Hence, Lehr, who plays Big Edie in her 70s, calls her approach to the role “an evocation rather than an impersonation.”
Having probed the script and watched the documentary several times, Lehr goes back and forth about whom she sides with: “What you come away with is that this is a real mother/daughter relationship. And mother/daughter relationships are never easy. This one is so cool, because neither of them edits very much. My God, sometimes, they just say terrible things to each other, but they don’t play their barbs for keeps. I think that you get from watching them that there is an unconditional love between the two of them.”
Baldwin adds, “Their relationship and personalities are not as far away from ourselves as we would like them to be. We have this strange American need for own royalty—not only to put the royalty on a pedestal, but to knock the pedestal down from underneath them. It’s this weird, weird thing: the basis of reality shows; the basis of our obsession with celebrity.”
It’s also perfect grist for the stage musical mill.
Music director Raymond Berg explains that composer Scott Frankel’s “music at the beginning of the play exudes success, leisure, youth, and promise. As the facade of success falls apart for the Beales, the music itself becomes the vehicle for shocking news, shocking emotional outbursts, and ultimately the demise of their perfect world. You can hear in these songs the angst and distress that Edie, her mother, and Gould—their onsite composer/accompanist—experience as their world crumbles. The music exists in a world that is sentimentalized, but at the same time, curiously honest and raw.”
“The raw, naked quality is highlighted in the second act, when the music becomes a psychological character, commenting on both mother and daughter’s obsessions with their past successes and current condition. In the song ‘Around the World,’ for instance, the music alternates between a stormy passage in which Edie vents her anger towards her mother and a music box waltz where she shows her mementos. The music of Act Two is emotionally jagged, and moves me to recognize the humanity of these singular, eccentric people.”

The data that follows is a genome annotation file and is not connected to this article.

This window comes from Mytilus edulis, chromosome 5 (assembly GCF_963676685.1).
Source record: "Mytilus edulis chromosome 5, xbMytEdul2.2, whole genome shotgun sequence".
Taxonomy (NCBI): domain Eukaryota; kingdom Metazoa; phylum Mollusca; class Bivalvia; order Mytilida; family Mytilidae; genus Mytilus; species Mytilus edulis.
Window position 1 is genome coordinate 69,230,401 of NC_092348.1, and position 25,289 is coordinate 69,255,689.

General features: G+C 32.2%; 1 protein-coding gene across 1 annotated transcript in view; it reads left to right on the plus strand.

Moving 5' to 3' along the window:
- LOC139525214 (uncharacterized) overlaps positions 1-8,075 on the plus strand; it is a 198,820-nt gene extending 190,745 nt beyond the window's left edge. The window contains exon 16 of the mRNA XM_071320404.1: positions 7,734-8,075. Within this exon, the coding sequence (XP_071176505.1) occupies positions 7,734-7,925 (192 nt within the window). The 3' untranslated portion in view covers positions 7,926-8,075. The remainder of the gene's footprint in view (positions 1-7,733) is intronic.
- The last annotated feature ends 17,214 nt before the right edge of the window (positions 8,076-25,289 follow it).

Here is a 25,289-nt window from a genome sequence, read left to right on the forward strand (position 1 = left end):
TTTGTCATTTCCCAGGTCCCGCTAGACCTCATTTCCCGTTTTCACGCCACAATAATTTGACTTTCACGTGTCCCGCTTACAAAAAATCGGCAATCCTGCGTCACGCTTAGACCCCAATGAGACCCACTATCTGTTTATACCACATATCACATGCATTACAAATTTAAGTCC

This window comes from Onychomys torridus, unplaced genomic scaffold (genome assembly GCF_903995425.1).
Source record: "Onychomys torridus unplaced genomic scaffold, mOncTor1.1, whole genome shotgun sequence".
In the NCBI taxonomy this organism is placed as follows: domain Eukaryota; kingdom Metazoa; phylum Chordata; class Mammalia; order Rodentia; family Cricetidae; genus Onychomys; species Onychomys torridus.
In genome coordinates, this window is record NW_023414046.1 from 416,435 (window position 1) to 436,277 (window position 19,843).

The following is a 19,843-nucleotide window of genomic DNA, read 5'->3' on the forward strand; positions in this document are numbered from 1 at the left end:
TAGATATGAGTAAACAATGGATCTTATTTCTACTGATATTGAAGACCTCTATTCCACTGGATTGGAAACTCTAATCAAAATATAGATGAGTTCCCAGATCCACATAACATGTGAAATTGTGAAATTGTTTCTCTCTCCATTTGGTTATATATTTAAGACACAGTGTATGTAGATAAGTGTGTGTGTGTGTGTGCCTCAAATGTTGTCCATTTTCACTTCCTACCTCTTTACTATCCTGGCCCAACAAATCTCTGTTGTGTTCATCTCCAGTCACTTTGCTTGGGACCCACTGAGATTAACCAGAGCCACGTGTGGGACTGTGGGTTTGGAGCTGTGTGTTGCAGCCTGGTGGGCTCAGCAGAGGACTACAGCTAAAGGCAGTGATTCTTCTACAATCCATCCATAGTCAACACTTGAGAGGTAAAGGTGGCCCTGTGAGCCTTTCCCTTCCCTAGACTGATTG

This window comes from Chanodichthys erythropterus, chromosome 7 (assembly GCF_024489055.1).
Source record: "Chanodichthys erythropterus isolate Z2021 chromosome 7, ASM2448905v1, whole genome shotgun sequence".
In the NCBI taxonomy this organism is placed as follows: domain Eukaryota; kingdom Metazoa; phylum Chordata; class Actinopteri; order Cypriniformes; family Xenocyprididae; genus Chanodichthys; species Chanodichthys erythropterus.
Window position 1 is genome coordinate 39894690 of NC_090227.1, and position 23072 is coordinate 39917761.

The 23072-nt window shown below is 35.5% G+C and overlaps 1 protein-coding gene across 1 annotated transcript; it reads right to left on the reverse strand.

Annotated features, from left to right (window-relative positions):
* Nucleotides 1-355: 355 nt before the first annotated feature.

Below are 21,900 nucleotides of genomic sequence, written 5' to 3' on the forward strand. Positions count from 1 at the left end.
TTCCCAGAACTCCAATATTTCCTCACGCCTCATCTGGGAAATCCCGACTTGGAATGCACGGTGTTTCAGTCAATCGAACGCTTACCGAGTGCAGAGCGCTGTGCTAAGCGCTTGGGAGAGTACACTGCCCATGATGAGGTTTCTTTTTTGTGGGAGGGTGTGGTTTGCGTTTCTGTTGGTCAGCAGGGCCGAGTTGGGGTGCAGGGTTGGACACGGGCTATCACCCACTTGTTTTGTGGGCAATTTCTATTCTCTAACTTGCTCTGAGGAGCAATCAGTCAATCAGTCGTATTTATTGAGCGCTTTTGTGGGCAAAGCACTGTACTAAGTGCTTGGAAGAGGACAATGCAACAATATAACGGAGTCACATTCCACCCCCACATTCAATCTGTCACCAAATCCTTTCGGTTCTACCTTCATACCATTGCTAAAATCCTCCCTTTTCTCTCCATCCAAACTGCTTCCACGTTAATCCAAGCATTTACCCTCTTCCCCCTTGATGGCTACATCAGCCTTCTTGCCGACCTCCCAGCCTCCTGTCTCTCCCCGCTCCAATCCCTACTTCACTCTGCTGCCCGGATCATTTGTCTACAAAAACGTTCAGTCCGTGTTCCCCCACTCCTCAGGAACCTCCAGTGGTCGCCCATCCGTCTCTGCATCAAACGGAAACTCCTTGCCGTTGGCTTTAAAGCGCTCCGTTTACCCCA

The partnership between Ordway and Park Square has been a waltz of sorts in itself. When Rocco moved to St. Paul three-and-a-half-years ago, a mutual New York friend put him in touch with Park Square Artistic Director Richard Cook. Serendipitously, it turned out the two lived in the same building. They became fast friends.
As Rocco recalls, “Believe it or not, at our very first conversation, we talked about Grey Gardens!”
Fortunately, for the two theaters, it was an ideal concept on many levels.
Cook stresses his part in focusing “on merging artistic forces—the creators and artists themselves—and on combining audiences, which can broaden the audience for any one work beyond what either organization is likely to attract on its own. So, if the Ordway and Park Square collaboration reaches its attendance goals, the Ordway will fill the highest percentage of seats of any recent long-run Ordway McKnight Theatre production, and Park Square will have three times the capacity of a standard four-week Park Square run.”
In addition, area eateries, coffee shops, parking ramps, retailers, etc. will garner business.
According to Ordway President and CEO Patricia Mitchell, “Analysis of our two subscriber lists showed that there was virtually no crossover, so it seemed a logical and productive way to cross-promote our institutions.”
Park Square Director of External Affairs Michael-jon Pease describes his role as “a bridge between the two sets of marketers, graphic designers, and publicists, doing what I can to assure the best ideas between each team are incorporated into the plan.”
Rocco, McDaniel, and Cook chose the luminous cast, including Lehr and Baldwin. Zoe Pappas, adorably sexy in Chanhassen’s The Producers, plays Young Little Edie. Guthrie fave Richard Ooms portrays—and here’s one to take some of you back—self-help guru Norman Vincent Peale. Broadway’s Michael Gruber plays Gould, the gay pianist. Addie Johansen portrays Grey Garden’s most legendary figure, Jackie Bouvier, whose harrowing destiny we all know too well.
Grey Gardens / Mar. 17-May 17 / Ordway McKnight Theatre, 345 Washington St., St. Paul / (651) 224-4222 / www.ordway.org